ORX is a delightful RTS twist on a board gaming classic

Sometimes a game comes along and builds out an existing formula, scaling up something that had felt like a finished product that couldn’t be improved upon. Sometimes the thing that gets scaled up isn’t even the same kind of media. ORX has taken the board game classic Carcassonne and given it an outstanding RTS twist.

Back when B3 first started out, we didn’t actually have a board gaming section. It didn’t take long though before we started covering them — there are simply so many similarities between video games and strategy games that it just makes sense. ORX is a great example of this, it’s a phenomenal game that takes the Carcassonne experience of tile placement to complete roads, castles and farms, but repurposes it into a wave-defence strategy experience that feels just right from the get-go.

However, it doesn’t just feel right from the get go. It also manages to scale it up, taking it from more of a spin on a classic into a full-scale, They Are Billions/Diplomacy is Not an Option wave-defence title, and one that takes the sub-genre’s formula far to a level much deeper and more complex than most of its contemporaries. To an almost scary depth, in fact. Playing through the Early Access version’s tutorial you’d be easily fooled into thinking that the deck-building aspect of the game is something that resets between levels, a little bonus card here, a tiny statistic tweak there. That’s not the case though. Instead you’ll gain advisors, level-up, purge and replace entire card categories as you refine your deck to match your strategy. You’ll be building castles, of course, but how and where will you build them?

That’s where this Carcasonne, tile-slotting base feels in. It feels like a perfect match for ORX, and it’s a great mechanic that grows with the game: You can only connect tiles to certain other tiles, IE legal ones, and you can only do so if you can afford the cost. That means that you’ll spend a lot of your time begging for things like crossroads, or connecting castle pieces, to open up your expansion options. However, there’s also a time-limit because your gold ticks up slowly over time (boosted by complete roads and various other bonuses) and waves of attacking orcs are inbound.

This creates a fantastic, pauseable-but-high-pressure hand-management element, and ultimately demands that you put a lot of thought into how you evolve your deck. The last thing you want is a hand full of cards you don’t use, and full coffers, as a horde of orcs smashes up your defenses. You can, a certain number of times, redraw your hand, however the limited nature of that means that there’s a constant risk/reward circuit when placing tiles… If you don’t keep your options open then you might completely corner your deck. Completing roads is great, especially when you then tax the roads, but if you’ve no new road connections (and can’t place a new village, or something else with a road starting point on it) then you’re stuffed.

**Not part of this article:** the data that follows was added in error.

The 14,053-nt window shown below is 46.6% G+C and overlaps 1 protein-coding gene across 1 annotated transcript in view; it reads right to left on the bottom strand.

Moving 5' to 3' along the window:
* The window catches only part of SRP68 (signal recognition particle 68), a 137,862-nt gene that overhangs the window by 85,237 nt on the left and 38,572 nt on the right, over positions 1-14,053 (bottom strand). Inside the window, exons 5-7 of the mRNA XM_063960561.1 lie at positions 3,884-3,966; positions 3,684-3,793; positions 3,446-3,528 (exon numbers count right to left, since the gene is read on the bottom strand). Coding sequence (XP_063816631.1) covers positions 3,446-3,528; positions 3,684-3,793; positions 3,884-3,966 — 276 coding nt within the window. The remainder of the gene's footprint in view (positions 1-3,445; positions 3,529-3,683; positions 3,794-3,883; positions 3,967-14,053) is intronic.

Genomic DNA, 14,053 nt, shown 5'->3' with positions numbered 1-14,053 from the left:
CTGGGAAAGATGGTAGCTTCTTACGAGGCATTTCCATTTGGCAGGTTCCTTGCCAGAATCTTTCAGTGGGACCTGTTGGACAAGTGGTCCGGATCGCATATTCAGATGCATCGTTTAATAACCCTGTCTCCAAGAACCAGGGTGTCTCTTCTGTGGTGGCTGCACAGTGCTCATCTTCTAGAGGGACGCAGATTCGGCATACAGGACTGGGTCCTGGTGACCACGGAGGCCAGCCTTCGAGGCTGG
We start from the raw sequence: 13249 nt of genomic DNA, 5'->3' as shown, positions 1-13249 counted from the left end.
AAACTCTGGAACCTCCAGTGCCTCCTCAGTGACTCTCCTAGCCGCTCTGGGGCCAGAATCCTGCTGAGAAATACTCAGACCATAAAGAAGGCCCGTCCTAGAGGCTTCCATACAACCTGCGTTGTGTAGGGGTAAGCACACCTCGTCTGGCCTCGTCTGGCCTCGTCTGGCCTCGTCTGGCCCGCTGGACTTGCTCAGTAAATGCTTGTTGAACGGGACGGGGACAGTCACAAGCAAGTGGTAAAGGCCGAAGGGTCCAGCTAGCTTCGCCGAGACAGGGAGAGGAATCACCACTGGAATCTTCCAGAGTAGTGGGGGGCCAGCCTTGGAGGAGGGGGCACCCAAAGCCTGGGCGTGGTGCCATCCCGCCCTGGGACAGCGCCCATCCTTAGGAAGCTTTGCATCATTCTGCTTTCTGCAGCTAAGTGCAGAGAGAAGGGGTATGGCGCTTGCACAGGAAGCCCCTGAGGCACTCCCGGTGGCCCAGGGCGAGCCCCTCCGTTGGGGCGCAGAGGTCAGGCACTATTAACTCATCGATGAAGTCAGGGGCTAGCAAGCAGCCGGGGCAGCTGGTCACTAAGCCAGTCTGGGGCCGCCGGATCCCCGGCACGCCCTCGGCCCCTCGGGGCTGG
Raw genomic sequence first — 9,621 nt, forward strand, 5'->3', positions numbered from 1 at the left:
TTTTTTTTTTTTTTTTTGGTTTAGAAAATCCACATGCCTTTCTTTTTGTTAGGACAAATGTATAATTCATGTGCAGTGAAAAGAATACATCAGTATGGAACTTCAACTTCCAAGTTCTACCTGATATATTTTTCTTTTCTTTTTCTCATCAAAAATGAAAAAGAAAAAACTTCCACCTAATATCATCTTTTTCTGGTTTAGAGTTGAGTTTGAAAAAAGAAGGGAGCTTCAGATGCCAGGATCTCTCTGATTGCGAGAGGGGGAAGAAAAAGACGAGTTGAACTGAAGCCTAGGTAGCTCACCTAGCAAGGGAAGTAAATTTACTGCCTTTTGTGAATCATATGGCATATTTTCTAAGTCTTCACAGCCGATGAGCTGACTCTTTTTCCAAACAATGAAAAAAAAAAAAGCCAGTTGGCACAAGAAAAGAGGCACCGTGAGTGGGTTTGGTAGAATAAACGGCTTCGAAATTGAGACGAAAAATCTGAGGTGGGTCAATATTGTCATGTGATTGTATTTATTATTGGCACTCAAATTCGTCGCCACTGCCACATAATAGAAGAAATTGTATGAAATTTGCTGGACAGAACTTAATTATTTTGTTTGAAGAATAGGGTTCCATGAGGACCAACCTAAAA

If, however, you do manage to keep everything under control then there are more things you can busy yourself with. Each level has a series of villages out and away from your main base, and there’s often vaults and more out there too. Finding these and bringing them under your control (by getting a tile next to them) can give you boons and opportunities to improve your deck, but losing villages to the orcs can create an extra complication in more enemies attacking in each wave. Aside from this you’ll be gaining new cards, artifacts and other buffs and nerfs through decisions during the campaign, in the form of an events system that pops up between orc encounters. However, it’s not just you that adds cards to your deck, because as you defeat orcs the corruption level grows, and that results in orc spells and curse cards which can really ruin your day if you don’t shuffle them out.

The rigid, square-based tiel placement feels great, and for each narrow fight that I remember, I also fondly remember completing a snaking road, or completing a major, weird-shaped castle just before the orcs hit it. While ORX lacks a lot of the tutorials that it should probably have, there’s a certain joy that comes from realising that you’re no longer creating tiny pocket castles but making sweeping beasts that serve as traps or snares to the approaching waves of your enemies.

Deckbuilding, wave-defence strategy meets Carcassonne? That’s ORX.

ORX is available now through Steam Early Access.

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